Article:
MIT professor of mechanical engineering Timothy Gutowski recently had his students compare the energy consumption of different people in different socio-economic classes, from a homeless person to a senator. In total, 18 different lifestyles were chosen ranging from vegetarian students to pro-golfers to a five-year-old.
What the researchers at MIT found was that even in the U.S. people with the lowest energy usage, a homeless person, a five-year-old and a Buddhist monk, all have a carbon footprint twice as large as the average global citizen. This is because the services provided for every American, including infrastructure and public services, guarantee set a baseline that no American can drop below.
The carbon footprint of the low energy consumers were about one-third the American average. Americans are big foots when it comes to their carbon footprint. The world average is four tons; Americans on average consume 20 tons.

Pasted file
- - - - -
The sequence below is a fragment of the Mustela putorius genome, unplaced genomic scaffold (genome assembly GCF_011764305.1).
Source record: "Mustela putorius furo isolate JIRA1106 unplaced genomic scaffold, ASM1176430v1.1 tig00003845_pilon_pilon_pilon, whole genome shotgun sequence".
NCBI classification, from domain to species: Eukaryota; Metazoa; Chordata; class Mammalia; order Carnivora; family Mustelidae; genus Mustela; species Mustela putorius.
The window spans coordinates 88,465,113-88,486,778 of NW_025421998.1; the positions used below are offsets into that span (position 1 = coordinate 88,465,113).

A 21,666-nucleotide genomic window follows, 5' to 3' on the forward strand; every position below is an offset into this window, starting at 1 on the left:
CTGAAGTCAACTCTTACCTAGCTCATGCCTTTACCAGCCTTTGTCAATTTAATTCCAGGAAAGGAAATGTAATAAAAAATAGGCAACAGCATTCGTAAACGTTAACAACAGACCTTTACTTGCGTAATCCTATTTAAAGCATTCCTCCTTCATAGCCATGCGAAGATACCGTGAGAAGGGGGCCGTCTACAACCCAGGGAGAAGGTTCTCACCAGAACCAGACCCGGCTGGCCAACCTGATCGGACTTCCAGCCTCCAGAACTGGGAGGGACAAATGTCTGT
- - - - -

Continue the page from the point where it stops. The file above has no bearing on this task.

Bill Gates, specifically chosen for the study, has a carbon footprint about 10,000 times the average. Of course, he also has produced a great deal of wealth and growth for the world. In general, the researchers found that as income rises, so do emissions. A homeless person, who ate at soup kitchens and slept in shelters, had an average carbon footprint of 8.5 tonnes, still twice as much as the world average. Even monks, who lived half the year in the forest, had carbon footprints of 10.5 tonnes.
But the big question of how to lower carbon footprints is a tough answer. The study found that voluntary reductions is likely unobtainable for the average American. Considerably more can be done by the wealthy, but the best way to lower footprints is to tax carbon use which, Professor Gutowski says, is a hard pill to swallow, especially for politicians.
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